The Knesset Law and Constitutional Committee has approved measures that will require companies and groups that collect data on Israelis to protect the information from hackers. The new rules, which supply specific criteria to organizations on the types of security needed, will apply equally to government and private sector organizations.
The measures are based on research done by the Justice Ministry, and recently completed at the behest of Justice Minister Ayelet Shaked. Under the measures, organizations will determine whether the data they hold is of low, medium, or high sensitivity for privacy; for example, medical information will be considered as part of the latter category, while membership in a store club might be listed in the former categories.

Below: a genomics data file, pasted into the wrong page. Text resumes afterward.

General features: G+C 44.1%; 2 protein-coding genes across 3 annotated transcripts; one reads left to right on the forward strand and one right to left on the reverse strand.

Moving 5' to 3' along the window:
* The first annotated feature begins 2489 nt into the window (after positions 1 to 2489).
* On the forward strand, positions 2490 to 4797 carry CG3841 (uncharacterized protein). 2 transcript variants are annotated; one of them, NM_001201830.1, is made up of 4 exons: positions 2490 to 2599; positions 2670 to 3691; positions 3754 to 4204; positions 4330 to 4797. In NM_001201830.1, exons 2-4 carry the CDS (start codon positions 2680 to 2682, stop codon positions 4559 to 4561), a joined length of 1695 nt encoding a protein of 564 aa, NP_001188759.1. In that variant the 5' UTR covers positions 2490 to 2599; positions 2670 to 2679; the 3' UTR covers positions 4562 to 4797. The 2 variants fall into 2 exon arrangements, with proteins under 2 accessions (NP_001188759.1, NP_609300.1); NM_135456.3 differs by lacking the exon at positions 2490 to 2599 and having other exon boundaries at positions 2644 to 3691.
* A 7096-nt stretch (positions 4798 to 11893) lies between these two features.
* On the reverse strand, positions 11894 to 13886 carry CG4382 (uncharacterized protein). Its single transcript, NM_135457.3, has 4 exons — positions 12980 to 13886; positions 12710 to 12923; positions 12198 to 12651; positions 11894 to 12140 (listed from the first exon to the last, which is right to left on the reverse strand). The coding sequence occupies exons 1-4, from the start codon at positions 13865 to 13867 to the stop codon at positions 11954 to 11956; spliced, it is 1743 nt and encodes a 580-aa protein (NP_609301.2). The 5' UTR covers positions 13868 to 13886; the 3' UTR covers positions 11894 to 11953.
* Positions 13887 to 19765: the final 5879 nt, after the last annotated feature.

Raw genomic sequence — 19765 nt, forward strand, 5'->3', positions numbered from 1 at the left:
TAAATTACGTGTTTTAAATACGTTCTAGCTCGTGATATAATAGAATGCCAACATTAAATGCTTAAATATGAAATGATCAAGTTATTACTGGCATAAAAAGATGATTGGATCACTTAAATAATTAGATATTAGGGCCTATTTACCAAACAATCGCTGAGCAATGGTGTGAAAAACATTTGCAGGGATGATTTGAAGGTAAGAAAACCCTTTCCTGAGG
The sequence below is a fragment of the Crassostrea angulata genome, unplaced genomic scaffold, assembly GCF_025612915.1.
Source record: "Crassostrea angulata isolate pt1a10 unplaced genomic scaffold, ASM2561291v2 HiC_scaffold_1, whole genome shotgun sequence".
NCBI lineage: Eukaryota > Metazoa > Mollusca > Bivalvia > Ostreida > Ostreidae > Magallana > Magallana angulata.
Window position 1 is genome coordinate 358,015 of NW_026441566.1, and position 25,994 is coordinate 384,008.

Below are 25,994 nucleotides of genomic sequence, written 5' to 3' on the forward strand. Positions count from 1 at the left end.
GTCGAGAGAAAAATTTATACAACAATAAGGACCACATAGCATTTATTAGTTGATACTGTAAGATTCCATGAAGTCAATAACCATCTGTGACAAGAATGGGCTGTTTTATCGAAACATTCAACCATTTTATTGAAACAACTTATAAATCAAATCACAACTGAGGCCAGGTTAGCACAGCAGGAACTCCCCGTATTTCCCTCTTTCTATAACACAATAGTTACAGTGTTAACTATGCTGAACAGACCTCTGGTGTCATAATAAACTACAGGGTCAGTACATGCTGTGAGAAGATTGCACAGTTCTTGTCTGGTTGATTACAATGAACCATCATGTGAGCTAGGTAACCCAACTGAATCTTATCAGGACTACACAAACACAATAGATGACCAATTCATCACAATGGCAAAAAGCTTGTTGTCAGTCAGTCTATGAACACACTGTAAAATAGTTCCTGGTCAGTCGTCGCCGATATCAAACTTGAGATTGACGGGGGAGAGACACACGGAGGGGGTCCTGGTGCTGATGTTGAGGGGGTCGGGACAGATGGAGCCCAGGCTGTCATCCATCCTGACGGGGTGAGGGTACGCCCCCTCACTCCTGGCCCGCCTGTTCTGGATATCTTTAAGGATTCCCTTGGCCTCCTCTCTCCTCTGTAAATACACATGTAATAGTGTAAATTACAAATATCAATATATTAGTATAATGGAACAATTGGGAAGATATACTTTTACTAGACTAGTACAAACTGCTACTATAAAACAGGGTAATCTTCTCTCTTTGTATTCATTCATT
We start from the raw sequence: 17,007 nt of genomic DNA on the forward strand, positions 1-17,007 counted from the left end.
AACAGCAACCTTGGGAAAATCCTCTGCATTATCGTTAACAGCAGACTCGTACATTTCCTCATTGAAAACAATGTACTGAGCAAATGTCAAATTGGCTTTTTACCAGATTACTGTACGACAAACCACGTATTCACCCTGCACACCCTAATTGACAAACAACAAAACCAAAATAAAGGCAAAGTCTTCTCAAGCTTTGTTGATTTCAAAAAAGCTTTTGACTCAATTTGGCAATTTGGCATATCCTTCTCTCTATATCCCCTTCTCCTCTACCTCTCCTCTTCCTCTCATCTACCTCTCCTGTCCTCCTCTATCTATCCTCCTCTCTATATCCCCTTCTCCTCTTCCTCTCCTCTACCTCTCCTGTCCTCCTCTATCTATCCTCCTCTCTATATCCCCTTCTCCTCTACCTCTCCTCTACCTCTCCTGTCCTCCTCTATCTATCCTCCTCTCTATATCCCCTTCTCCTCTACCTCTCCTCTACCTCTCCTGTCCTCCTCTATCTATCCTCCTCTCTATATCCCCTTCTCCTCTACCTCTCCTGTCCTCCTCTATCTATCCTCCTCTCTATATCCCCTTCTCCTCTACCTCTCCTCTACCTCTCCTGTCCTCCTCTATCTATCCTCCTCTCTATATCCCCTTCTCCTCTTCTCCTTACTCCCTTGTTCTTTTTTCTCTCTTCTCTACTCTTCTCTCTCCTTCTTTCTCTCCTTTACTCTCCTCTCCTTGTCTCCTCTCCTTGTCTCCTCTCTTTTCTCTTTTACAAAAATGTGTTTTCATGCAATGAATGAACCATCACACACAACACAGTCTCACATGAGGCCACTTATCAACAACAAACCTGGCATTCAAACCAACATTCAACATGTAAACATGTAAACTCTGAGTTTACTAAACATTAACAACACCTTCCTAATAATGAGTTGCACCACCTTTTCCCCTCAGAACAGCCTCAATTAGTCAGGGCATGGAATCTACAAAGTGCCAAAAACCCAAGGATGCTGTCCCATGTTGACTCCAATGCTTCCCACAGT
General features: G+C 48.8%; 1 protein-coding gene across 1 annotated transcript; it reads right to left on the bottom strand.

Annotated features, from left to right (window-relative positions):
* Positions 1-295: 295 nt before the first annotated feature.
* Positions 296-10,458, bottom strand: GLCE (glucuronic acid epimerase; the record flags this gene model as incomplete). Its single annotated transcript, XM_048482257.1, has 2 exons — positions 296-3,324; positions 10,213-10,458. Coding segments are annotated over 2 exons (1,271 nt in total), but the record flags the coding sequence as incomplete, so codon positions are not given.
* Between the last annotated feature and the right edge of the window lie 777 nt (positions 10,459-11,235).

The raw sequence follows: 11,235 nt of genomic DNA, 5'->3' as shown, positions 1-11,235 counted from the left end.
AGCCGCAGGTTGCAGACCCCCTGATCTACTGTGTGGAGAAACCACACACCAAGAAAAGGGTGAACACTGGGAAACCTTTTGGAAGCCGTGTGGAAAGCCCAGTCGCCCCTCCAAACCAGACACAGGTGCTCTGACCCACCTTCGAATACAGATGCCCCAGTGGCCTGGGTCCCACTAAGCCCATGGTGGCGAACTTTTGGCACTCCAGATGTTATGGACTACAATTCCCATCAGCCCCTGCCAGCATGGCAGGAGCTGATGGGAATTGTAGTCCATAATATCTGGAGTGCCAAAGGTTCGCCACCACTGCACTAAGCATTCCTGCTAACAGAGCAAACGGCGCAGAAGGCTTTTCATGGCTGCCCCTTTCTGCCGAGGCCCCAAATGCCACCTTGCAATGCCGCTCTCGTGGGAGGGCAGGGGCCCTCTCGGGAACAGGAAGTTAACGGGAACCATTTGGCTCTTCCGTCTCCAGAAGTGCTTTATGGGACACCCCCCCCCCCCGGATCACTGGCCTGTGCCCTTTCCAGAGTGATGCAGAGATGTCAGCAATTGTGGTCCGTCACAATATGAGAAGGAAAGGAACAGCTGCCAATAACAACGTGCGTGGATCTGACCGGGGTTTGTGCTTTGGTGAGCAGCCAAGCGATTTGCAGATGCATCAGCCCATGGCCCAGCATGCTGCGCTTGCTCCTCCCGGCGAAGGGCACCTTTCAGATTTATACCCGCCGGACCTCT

Each level of sensitivity will require more severe cyber-security strictures and standards. Organizations will have to apply specific approved solutions that meet standards described in the measures. Failure to do so could leave them subject to civil or criminal actions in the event of a security breach. Organizations will also be required to hire a security officer (an existing member of the team may take this role on) who will report directly to top management, and whose job will be to familiarize him or herself with security solutions, and act as the point person with legal authorities if there is a security breach. Penalties for failing to comply with the rules that could have prevented a breach have yet to be worked out.
“Approval of these measures is a significant step forward in protection of information and defense of privacy,” said Shaked. “In an era when cyber-attacks are increasing and in light of the increased collection of data by organizations, as well as the invasion of privacy we are witnessing around the world, these measures become extremely important.”